As a kid when most of us loved dancing to the tunes of Michael Jackson's Thriller, we knew nothing about the music history which paved the way for its creation. But now we feel amazed after realizing that the music which made me dance has a background which was born almost 500 years ago when the Africans were forced to migrate to America.
It seems that the world has termed it as African-American music history- The history of how African sounds entered mainstream American music and the transformation of original African musical styles and instruments which still continues.
With the dawn of blackface minstrelsy in the 19th century, the Afro-American influence on American music began which later became an integral part of American music culture. America witnessed the emergence of Christian revivals and pietism during the Second Great Awakening in the 1830s and songs containing coded messages.
Some of the songs by enslaved Afro-Americans which indicated the subversion towards slave holders of that time even signalled escape to the slaves. The African American music soon began to spread after the Civil War.
As time progressed African-American music saw the blues and jazz gaining popularity in the 20s, the 50s startled by the invention of rock n roll, album music controlling the music industry in the 70s giving opportunity to young talent, hip hop spreading across the country in the 80s and the rap and R & B in style in the 90s.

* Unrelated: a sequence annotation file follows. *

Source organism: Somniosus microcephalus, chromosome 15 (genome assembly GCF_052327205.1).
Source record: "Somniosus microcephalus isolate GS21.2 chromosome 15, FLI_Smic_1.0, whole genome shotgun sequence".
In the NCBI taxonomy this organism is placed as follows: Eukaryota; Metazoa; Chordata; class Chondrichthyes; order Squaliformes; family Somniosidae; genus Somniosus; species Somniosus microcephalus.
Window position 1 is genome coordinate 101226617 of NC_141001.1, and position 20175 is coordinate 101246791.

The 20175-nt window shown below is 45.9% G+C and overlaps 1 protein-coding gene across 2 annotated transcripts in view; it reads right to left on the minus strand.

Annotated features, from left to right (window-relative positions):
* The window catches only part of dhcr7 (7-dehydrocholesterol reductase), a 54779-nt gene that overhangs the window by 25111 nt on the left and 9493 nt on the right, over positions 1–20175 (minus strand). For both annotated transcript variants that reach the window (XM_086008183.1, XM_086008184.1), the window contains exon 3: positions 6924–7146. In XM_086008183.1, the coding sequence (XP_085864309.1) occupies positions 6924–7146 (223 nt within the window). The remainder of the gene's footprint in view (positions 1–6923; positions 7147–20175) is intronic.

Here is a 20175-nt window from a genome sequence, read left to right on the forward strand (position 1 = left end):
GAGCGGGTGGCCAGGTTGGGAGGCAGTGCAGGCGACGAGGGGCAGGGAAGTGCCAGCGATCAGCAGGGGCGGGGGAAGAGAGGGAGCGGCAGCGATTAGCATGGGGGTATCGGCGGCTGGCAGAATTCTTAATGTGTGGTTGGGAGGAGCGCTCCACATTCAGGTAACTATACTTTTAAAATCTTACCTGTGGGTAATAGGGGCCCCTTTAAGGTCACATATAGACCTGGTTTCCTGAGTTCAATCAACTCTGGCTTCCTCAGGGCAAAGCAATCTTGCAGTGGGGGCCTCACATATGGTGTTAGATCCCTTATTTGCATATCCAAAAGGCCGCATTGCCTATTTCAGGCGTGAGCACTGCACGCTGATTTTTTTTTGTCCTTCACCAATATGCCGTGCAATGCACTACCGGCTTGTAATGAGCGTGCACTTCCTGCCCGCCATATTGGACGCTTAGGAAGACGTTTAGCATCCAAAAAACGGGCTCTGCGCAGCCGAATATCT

The heart and soul of African-American music are the enduring rhythms played by musical instruments which create a fusion of polyrhythmic impulses which has enriched the world music history.
The African musical instruments like the drums and trumpets which could make declarations and send warnings were so powerful that they had to be strictly controlled.
History recalls that once the plantation owners fearing a revolt had destroyed the musical instruments. They believed that the instruments could talk by imitating tonal inflections of spoken languages and play coded messages like the 'Army is attacking'.
Field hollers, work songs, call and response, blue notes, antiphony, homophony, polyphony, heterophony, multi-part harmony, improvisation, swung notes syncopation, special vocal effects, percussion and vernacular progressions are some of the features and historic traits which are common in african American music style.
Well, the list of musicians in black American history is quite lengthy but the names of Stevie Wonder, the multi instrumentalist; Howlin Wolf, exponent of urban blues; R & B superstar, Usher; Timbaland, the singer cum producer and Michael Jackson now falls under the category of black leaders in history responsible for social change.
Today, the African-American music is not confined to any particular group or region. The whole of United States celebrating the Black history month every year in February and new generation African American singers like Rihanna, enjoying the peak of success after selling 12 million records worldwide are evidences of the significance of african American music in this 21st century.